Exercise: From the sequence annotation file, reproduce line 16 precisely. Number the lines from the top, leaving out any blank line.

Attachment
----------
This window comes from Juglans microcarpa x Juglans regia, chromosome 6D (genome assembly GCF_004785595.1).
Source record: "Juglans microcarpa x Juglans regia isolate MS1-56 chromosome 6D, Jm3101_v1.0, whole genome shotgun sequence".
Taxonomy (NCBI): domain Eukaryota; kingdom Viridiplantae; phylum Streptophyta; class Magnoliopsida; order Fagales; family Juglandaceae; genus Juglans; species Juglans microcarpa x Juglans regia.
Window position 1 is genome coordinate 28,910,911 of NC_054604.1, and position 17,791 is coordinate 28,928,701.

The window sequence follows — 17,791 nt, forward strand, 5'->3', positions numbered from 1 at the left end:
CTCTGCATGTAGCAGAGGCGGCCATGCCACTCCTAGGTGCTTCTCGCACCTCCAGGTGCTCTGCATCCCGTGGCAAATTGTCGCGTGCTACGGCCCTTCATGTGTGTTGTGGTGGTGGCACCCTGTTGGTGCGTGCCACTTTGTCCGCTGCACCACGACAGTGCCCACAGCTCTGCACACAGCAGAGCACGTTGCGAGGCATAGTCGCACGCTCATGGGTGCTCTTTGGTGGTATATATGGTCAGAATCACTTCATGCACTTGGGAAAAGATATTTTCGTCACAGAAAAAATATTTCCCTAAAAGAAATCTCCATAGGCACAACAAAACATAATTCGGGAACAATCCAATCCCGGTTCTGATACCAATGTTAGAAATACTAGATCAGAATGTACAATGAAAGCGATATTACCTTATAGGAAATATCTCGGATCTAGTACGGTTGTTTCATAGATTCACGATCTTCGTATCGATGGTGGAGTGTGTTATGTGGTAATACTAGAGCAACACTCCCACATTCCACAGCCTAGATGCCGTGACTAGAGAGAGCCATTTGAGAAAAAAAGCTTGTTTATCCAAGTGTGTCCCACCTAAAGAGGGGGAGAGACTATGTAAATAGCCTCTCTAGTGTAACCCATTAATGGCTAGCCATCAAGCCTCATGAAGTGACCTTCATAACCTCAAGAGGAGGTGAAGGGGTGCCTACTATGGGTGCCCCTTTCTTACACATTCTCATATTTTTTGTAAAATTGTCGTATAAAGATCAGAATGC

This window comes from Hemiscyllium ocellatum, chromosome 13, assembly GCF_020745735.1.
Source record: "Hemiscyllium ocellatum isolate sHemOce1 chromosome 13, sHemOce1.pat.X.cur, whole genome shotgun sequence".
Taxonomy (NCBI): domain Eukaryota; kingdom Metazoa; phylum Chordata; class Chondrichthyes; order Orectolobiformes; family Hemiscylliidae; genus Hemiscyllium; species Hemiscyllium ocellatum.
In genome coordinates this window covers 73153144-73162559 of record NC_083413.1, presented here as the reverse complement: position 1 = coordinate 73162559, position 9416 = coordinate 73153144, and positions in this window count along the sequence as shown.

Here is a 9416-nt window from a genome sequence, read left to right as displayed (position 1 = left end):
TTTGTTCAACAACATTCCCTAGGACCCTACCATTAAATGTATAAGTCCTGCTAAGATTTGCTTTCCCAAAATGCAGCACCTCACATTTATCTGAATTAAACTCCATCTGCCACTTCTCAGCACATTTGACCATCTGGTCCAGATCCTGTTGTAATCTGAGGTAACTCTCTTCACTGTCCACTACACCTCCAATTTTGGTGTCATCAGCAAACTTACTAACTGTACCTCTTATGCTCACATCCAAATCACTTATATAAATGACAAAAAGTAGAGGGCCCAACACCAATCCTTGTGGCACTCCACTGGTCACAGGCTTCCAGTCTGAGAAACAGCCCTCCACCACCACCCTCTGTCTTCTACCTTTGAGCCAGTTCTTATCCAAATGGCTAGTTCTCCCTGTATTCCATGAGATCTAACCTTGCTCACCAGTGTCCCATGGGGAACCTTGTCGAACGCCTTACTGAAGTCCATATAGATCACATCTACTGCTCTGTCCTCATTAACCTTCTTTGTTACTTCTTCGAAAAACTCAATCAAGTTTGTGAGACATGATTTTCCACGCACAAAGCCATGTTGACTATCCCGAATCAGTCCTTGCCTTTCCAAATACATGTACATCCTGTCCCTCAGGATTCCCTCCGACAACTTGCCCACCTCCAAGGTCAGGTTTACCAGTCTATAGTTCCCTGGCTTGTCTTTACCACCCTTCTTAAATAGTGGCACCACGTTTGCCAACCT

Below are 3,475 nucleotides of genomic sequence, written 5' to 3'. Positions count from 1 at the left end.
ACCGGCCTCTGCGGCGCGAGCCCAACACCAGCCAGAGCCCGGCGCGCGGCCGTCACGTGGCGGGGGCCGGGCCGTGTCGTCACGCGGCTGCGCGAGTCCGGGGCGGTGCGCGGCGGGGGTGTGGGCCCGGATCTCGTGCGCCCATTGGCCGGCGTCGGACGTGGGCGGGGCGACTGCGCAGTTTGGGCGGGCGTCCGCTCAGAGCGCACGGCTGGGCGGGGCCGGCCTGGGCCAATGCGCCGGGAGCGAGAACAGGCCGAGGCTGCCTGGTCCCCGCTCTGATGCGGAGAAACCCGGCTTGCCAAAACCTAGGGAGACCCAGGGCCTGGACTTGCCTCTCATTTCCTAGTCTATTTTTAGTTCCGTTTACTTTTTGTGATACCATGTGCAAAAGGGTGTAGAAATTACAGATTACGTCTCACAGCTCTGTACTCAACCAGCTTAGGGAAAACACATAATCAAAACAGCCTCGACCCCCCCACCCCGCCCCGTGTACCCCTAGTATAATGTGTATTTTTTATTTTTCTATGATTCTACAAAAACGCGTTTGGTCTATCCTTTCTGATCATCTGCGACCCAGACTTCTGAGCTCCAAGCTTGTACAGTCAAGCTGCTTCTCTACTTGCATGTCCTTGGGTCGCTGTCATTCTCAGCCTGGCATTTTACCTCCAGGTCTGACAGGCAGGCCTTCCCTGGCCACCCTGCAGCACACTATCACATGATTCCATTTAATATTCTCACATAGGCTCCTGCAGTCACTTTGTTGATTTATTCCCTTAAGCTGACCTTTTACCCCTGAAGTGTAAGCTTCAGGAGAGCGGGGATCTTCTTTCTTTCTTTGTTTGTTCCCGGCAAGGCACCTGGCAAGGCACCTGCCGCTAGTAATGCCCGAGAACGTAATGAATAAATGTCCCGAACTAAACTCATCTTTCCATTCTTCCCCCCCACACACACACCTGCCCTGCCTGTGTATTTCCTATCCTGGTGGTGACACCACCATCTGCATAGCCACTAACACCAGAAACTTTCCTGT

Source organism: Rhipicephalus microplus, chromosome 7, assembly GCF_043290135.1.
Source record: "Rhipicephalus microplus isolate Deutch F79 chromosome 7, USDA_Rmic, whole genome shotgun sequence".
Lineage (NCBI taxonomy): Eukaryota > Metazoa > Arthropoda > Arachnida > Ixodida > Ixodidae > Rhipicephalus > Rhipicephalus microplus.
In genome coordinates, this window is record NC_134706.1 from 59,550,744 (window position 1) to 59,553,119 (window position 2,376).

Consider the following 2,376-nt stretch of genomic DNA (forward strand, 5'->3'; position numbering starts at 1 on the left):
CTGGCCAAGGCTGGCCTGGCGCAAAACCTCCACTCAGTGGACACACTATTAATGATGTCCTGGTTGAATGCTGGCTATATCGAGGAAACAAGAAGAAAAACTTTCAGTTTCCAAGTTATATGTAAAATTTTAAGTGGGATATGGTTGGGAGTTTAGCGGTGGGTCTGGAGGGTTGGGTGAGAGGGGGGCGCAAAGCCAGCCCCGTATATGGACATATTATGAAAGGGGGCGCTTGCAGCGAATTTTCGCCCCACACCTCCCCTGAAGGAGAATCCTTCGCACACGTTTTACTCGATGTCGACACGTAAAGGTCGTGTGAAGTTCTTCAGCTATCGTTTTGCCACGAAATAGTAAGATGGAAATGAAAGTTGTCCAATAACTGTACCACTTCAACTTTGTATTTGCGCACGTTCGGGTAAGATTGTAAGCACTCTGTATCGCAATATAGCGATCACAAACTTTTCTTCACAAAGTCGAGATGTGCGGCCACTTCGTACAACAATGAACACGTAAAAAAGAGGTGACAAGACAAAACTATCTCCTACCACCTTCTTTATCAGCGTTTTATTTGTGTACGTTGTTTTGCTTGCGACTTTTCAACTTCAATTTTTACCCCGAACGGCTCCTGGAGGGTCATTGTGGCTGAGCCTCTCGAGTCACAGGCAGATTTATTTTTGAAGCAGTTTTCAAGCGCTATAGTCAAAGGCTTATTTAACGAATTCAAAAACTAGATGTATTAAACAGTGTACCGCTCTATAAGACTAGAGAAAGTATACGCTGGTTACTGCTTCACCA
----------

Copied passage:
Source record: "Rhipicephalus microplus isolate Deutch F79 chromosome 7, USDA_Rmic, whole genome shotgun sequence".